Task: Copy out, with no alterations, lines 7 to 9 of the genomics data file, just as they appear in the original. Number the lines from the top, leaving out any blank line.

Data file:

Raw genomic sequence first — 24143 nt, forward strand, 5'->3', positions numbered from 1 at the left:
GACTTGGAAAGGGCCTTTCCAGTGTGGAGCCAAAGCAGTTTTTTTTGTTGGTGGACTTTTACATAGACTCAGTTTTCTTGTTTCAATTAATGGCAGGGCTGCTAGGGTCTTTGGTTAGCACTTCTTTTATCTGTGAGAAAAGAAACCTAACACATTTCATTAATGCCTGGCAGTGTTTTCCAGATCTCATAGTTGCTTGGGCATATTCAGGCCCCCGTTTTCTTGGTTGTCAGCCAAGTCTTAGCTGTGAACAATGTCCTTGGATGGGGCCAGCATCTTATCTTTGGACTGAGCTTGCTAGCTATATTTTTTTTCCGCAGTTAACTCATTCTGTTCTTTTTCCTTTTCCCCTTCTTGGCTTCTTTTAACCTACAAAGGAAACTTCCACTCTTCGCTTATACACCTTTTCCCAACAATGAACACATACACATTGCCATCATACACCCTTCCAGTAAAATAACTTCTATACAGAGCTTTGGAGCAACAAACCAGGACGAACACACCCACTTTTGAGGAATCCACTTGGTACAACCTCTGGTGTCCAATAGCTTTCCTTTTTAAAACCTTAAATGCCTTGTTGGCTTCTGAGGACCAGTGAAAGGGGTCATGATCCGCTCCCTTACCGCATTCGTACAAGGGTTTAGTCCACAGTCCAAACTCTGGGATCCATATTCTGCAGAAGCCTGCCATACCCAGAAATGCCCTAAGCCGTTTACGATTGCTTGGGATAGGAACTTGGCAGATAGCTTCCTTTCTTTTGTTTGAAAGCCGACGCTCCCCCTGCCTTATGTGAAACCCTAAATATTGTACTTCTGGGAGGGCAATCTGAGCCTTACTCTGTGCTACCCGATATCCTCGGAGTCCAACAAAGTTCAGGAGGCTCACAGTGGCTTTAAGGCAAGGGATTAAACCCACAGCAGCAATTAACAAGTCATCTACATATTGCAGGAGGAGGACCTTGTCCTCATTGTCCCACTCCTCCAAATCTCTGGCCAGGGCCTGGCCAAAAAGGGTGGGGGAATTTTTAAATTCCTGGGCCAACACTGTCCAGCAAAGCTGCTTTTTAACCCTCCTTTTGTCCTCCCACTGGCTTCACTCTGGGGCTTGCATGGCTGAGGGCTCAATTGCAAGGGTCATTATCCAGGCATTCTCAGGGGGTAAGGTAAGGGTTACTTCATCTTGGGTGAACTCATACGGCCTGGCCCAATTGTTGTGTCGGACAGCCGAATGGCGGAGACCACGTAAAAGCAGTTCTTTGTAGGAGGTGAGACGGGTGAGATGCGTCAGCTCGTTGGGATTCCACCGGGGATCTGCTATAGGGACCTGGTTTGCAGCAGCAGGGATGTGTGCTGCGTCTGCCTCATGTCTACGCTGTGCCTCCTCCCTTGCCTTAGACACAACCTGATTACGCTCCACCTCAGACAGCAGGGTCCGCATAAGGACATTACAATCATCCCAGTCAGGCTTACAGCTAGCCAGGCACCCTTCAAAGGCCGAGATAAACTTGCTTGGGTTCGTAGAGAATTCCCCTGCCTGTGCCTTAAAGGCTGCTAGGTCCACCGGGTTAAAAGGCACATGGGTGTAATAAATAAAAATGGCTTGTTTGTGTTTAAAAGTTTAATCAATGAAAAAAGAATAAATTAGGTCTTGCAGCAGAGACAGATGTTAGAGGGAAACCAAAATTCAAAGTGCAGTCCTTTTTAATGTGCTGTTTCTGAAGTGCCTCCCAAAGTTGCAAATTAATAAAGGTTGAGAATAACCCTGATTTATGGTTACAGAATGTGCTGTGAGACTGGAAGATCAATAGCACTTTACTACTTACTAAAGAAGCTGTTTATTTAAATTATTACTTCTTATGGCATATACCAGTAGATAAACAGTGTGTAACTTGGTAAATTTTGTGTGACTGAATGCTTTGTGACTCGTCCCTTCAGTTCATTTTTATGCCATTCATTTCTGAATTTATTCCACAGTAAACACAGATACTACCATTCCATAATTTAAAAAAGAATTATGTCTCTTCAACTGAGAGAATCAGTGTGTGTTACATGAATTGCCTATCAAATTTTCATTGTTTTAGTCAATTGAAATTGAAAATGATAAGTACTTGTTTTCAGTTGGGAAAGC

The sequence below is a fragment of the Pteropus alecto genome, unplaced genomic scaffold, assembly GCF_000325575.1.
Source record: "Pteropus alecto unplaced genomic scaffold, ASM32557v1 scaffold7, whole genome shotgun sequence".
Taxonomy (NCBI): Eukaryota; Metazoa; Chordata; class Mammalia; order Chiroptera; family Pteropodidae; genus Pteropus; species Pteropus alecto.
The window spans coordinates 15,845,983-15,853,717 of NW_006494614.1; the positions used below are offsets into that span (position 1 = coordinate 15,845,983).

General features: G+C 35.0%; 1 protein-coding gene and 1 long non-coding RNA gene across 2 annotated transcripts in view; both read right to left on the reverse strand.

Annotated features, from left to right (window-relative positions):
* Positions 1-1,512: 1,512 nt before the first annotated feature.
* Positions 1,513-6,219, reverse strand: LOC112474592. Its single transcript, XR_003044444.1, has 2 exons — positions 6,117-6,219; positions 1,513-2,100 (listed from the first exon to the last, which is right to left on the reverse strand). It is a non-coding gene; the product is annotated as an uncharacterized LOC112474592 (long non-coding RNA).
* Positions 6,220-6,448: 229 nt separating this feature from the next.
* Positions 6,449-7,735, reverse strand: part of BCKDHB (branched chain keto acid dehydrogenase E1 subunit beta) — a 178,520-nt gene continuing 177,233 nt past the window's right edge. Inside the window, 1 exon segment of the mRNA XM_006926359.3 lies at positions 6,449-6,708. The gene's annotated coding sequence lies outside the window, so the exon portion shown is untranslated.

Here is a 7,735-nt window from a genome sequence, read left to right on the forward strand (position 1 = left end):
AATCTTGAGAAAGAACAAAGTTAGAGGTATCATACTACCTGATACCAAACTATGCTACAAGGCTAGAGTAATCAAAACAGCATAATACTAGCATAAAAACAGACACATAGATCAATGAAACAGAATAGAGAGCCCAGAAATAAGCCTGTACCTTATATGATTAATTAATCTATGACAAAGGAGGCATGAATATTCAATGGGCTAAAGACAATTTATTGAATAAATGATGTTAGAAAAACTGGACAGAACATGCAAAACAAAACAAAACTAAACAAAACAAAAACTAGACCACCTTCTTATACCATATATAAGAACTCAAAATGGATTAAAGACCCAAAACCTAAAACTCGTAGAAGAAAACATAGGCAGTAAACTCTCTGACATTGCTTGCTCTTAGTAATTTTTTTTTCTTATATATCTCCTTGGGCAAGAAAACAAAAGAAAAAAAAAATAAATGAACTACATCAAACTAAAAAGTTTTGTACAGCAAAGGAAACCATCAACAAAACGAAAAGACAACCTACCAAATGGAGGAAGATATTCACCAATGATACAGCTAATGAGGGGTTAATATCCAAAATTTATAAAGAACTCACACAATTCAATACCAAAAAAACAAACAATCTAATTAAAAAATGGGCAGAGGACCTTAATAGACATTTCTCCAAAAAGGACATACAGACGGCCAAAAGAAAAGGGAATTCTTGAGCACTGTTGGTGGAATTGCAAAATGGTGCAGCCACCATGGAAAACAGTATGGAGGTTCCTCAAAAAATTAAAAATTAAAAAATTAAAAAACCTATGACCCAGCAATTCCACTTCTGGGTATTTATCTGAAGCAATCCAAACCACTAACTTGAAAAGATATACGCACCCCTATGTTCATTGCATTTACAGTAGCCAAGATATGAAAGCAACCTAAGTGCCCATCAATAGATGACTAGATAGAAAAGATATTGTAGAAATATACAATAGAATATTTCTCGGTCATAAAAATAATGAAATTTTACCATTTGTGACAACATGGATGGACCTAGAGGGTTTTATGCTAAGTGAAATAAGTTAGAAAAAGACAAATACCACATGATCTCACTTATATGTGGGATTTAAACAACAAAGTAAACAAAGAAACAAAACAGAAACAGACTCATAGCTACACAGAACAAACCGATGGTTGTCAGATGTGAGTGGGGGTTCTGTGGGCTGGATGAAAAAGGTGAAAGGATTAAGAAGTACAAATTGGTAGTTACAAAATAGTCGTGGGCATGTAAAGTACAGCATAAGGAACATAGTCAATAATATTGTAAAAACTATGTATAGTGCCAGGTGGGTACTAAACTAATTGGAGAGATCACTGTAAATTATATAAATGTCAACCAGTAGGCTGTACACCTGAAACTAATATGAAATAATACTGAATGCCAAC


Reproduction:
General features: G+C 35.0%; 1 protein-coding gene and 1 long non-coding RNA gene across 2 annotated transcripts in view; both read right to left on the reverse strand.

Annotated features, from left to right (window-relative positions):
* Positions 1-1,512: 1,512 nt before the first annotated feature.